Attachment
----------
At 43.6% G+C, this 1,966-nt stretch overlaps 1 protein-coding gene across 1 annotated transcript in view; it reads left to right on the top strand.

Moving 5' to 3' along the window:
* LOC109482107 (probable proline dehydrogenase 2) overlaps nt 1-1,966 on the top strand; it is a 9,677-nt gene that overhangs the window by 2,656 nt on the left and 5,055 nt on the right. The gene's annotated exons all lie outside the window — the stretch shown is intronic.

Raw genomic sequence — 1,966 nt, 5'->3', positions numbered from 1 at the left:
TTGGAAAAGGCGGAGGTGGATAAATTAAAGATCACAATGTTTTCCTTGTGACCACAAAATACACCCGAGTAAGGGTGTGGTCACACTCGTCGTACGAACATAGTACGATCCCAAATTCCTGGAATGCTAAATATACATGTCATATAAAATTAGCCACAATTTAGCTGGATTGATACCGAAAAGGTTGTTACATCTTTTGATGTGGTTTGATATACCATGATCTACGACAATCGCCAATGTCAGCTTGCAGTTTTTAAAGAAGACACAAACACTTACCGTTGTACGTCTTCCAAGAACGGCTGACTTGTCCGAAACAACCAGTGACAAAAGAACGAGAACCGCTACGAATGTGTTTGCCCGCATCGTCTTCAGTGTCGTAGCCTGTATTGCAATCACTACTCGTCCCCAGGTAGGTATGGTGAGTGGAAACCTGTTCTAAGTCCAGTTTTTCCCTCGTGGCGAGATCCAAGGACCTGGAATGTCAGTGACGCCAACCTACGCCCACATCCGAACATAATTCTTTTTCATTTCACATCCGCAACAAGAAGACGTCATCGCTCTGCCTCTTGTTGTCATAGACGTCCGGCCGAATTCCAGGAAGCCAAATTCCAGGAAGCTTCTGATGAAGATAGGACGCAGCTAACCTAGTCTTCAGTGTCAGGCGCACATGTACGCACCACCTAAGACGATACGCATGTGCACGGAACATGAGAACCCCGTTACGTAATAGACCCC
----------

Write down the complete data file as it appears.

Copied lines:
At 43.6% G+C, this 1,966-nt stretch overlaps 1 protein-coding gene across 1 annotated transcript in view; it reads left to right on the top strand.

Moving 5' to 3' along the window:
* LOC109482107 (probable proline dehydrogenase 2) overlaps nt 1-1,966 on the top strand; it is a 9,677-nt gene that overhangs the window by 2,656 nt on the left and 5,055 nt on the right. The gene's annotated exons all lie outside the window — the stretch shown is intronic.

Raw genomic sequence — 1,966 nt, 5'->3', positions numbered from 1 at the left:
TTGGAAAAGGCGGAGGTGGATAAATTAAAGATCACAATGTTTTCCTTGTGACCACAAAATACACCCGAGTAAGGGTGTGGTCACACTCGTCGTACGAACATAGTACGATCCCAAATTCCTGGAATGCTAAATATACATGTCATATAAAATTAGCCACAATTTAGCTGGATTGATACCGAAAAGGTTGTTACATCTTTTGATGTGGTTTGATATACCATGATCTACGACAATCGCCAATGTCAGCTTGCAGTTTTTAAAGAAGACACAAACACTTACCGTTGTACGTCTTCCAAGAACGGCTGACTTGTCCGAAACAACCAGTGACAAAAGAACGAGAACCGCTACGAATGTGTTTGCCCGCATCGTCTTCAGTGTCGTAGCCTGTATTGCAATCACTACTCGTCCCCAGGTAGGTATGGTGAGTGGAAACCTGTTCTAAGTCCAGTTTTTCCCTCGTGGCGAGATCCAAGGACCTGGAATGTCAGTGACGCCAACCTACGCCCACATCCGAACATAATTCTTTTTCATTTCACATCCGCAACAAGAAGACGTCATCGCTCTGCCTCTTGTTGTCATAGACGTCCGGCCGAATTCCAGGAAGCCAAATTCCAGGAAGCTTCTGATGAAGATAGGACGCAGCTAACCTAGTCTTCAGTGTCAGGCGCACATGTACGCACCACCTAAGACGATACGCATGTGCACGGAACATGAGAACCCCGTTACGTAATAGACCCC